Relative Value of Beef Cuts
This article touches on the relative value of cuts of beef. The primal cuts discussed are outlined in Figure 1. A detailed overview of specific retail cuts from these primal cuts can be found on a link at the National Cattlemen’s Association website.
Figure 1. Primal Beef Cuts Diagram, Sourced from Certified Angus Beef
The price of each primal cut is given in Figure 2. Prices of all primal cuts have increased over time. The rib and loin have historically been the most valuable cuts on a per pound basis. High value retail cuts including ribeye steaks and T-bone steaks come from these areas making them more. valuable. Since around 2010, the spread between the ribeye and loin per-pound prices have increased, making the rib primal the most valued primal cut on a per-pound basis.
Figure 2. Value of Primal Beef Cuts (Quarterly)
The of each primal cut of the total cutout weight is shown in Table 1. This weight along with the relative price of each cut is used to calculate the relative value of each cut presented in the third column of the table.
While the rib is the most expensive primal cut on a per pound basis, it does not produce as many pounds of product as other cuts like the chuck, round, and loin. The primal cut that creates the most overall value from the carcass is typically the loin, followed by the chuck. Both are large cuts relative to the total cutout of the animal. However, the loin has more high valued cuts than the chuck.
Table 1. Relative Weight Primal Beef Cuts
Historical relative values of each cut are shown in Figure 3. A few notable trends are evident in Figure 3.
The first is the strongly cyclical nature of the price of beef loins within each year. The loin’s value typically peaks in the late spring and early summer months and is at its lowest value in the fall. Summer cookouts have an effect of the value of beef loins. Chucks, rounds and ribs have some variation within each year, but are not nearly as cyclical as is the price of loins. The lower-valued primal cuts (plate, brisket, and flank) carry a relatively stable value throughout the year.
Second, the loin has become relatively less valuable compared to the other primal beef cuts. In the early 2000’s made up 30-35% of the value of the beef cutout but now it moves between 25-30%. The chuck appears to have gained the most value relative value from the loin’s loss, increasing from around 20% to near 25% of the value of the total beef cutout.
Third, the rib has been becoming relatively more valuable, especially in the last five years. The price of has increased faster than other cuts. The relative value of the rib has frequently surpassed the round in recent years, even though the round has about twice the retail pounds as the rib. In the early 2000’s there were a few periods of time when the rib created more value than the round, but this has not occurred very often since that time. The large increases in rib prices mentioned earlier have led to change in this relationship.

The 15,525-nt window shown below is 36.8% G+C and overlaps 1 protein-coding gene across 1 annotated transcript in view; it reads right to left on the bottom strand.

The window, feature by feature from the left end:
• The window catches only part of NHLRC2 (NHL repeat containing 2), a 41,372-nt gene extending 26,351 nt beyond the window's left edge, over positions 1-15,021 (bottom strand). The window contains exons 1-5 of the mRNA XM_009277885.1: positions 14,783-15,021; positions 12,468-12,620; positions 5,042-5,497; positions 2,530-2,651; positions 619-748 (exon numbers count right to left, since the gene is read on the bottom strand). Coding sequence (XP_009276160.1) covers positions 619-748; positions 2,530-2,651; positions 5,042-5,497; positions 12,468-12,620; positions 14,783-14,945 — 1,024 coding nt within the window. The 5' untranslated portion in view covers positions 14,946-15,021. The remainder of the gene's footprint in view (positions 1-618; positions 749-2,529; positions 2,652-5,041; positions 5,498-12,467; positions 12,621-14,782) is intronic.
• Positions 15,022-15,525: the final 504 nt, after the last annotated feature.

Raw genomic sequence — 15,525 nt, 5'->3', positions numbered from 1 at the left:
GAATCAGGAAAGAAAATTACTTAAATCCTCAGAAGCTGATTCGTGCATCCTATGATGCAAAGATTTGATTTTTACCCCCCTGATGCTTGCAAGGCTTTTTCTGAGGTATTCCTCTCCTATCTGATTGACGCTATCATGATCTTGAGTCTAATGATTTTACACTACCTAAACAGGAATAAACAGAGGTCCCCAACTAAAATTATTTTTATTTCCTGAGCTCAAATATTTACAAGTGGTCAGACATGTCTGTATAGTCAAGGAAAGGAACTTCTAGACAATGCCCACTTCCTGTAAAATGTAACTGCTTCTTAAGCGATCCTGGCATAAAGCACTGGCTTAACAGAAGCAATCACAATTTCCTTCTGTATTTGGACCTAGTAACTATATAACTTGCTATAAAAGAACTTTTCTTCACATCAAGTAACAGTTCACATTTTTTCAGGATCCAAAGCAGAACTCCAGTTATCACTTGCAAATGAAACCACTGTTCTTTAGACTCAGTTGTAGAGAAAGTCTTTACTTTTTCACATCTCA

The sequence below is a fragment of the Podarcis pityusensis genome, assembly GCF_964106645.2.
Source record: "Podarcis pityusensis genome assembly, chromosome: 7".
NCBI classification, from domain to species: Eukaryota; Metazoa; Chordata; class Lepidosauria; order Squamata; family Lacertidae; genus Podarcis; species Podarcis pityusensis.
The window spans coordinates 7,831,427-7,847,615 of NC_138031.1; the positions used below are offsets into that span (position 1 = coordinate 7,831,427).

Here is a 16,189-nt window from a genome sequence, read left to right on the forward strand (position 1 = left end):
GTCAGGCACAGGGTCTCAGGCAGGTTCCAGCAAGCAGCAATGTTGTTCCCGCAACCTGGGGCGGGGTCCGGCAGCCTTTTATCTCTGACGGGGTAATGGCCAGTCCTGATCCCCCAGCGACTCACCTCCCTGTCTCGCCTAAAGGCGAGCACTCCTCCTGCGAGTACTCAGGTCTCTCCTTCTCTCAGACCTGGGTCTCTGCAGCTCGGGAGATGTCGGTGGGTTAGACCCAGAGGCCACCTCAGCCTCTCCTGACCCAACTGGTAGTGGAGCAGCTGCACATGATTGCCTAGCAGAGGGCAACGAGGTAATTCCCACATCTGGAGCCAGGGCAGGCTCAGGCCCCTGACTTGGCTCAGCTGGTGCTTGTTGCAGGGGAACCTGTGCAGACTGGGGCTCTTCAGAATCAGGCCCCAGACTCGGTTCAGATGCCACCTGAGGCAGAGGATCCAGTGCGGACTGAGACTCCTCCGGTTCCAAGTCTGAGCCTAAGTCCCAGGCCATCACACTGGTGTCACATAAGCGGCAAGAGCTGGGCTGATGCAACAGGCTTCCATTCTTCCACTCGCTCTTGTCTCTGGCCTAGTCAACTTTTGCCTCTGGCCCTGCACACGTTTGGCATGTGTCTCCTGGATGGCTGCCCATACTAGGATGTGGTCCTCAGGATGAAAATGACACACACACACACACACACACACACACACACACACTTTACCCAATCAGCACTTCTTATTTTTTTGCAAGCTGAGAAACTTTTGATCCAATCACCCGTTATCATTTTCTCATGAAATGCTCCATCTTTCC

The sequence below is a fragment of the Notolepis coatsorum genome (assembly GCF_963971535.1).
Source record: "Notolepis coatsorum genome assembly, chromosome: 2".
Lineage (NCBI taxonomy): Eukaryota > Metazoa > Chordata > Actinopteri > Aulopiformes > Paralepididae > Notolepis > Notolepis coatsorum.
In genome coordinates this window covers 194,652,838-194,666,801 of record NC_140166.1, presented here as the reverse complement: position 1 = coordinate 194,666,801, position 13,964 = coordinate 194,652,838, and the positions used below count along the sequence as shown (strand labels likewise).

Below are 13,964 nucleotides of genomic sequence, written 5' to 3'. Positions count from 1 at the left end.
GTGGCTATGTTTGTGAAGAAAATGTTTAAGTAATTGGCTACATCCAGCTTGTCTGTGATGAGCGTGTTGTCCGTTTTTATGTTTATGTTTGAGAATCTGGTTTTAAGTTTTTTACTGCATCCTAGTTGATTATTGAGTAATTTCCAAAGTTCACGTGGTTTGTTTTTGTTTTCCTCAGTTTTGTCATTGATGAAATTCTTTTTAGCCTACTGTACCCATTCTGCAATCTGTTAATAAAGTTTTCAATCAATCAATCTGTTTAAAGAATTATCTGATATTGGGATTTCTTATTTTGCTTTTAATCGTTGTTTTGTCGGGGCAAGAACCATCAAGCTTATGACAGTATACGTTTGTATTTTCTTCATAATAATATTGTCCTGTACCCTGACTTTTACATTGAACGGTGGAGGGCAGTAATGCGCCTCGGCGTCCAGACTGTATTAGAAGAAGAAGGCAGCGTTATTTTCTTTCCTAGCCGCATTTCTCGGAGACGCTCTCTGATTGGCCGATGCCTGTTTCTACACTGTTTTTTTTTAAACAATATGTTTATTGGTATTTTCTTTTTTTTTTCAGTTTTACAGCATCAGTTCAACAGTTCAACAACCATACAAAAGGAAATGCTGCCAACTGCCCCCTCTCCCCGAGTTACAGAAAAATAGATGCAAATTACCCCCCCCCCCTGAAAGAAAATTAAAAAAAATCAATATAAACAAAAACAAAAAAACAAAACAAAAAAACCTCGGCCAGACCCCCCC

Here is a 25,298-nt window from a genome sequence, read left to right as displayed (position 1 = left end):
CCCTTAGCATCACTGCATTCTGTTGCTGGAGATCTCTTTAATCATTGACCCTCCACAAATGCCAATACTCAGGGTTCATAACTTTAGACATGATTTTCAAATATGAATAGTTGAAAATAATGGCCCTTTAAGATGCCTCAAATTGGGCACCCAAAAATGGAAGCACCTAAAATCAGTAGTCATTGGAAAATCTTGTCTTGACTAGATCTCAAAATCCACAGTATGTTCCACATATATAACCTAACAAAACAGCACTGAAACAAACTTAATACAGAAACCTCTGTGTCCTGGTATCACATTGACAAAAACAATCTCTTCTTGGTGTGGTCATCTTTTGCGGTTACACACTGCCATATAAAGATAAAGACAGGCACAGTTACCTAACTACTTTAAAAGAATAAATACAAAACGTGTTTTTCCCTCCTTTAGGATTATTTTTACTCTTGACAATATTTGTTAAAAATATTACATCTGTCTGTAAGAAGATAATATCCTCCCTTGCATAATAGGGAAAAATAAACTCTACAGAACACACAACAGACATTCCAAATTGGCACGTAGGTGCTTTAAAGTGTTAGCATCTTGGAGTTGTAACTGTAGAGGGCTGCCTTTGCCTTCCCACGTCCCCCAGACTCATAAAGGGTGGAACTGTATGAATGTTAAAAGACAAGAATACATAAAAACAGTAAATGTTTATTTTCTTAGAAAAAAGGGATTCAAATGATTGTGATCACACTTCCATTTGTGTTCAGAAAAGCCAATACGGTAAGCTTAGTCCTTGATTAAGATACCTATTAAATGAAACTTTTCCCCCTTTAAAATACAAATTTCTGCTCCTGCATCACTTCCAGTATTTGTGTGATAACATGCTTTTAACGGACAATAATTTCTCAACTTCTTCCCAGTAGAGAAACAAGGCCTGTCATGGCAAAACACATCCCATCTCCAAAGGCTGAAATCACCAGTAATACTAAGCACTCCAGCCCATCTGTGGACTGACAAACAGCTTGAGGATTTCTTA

Finally, the relative value of primal cuts appears to change during times of higher beef prices. In 2008, 2011-15, and 2020 the chuck briefly surpassed the loin to become the most valuable part of the animal. The round also became relatively more valuable during these periods while the ribs relative value decreased. During all these periods, the retail beef price rose. In 2008, higher feed prices pushed cattle prices and retail beef prices higher. From 2011-15, cattle to record lows while higher commodity prices increased feed costs. Reduced cattle numbers and increased costs increased the price of cattle at various times during this period, pushing retail beef prices higher. And in 2020, the beginning of the COVID pandemic brought supply chain issues to packers, wholesalers, restaurants and institutional meal providers changing the marketing channels for beef, temporarily reducing the overall supplies of beef for consumers, concentrating the demand for beef at retail, and driving retail beef prices higher.
It appears during the early times of reduced supply it is the lesser-valued cuts that gain the most value. If all beef prices rise, consumers switch to lower beef cuts in the short term, making the price difference between high-value cuts and lower-value cuts smaller. However, as time allows for consumers to adjust, price relationships tend to adjust back toward “normal”. It also can be partially attributed to a rise in demand for lean and very lean ground beef that generally comes from the lower-valued cuts and relatively less demand for steak.
Figure 3. Relative Value of Primal Beef Cuts (Weekly)
Figure 4 shows the relationship of the price of choice sirloin steak to the prices of lean ground beef and ground chuck. From late 2014 through 2019, lean ground beef was relatively strong compared sirloin has lost some of the strength in more recent months. Conversely, ground chuck was somewhat weak relative to sirloin steak from 2017 through mid-2021 and has strengthened somewhat in more recent months.
Figure 5 shows the price ratio of lean ground beef to ground chuck. Lean ground beef trades at a premium to ground chuck, but since mod-2017 has been losing some of that premium.
Figure 4. Price Ratio of Choice Sirloin Steak to Lean Ground Beef and Ground Chuck
Figure 5. Price Ratio of Lean Ground Beef to Ground Chuck
Economic analysis provided by David Miller, Consulting Chief Economist, Decision Innovation Solutions on behalf of Iowa Farm Bureau.
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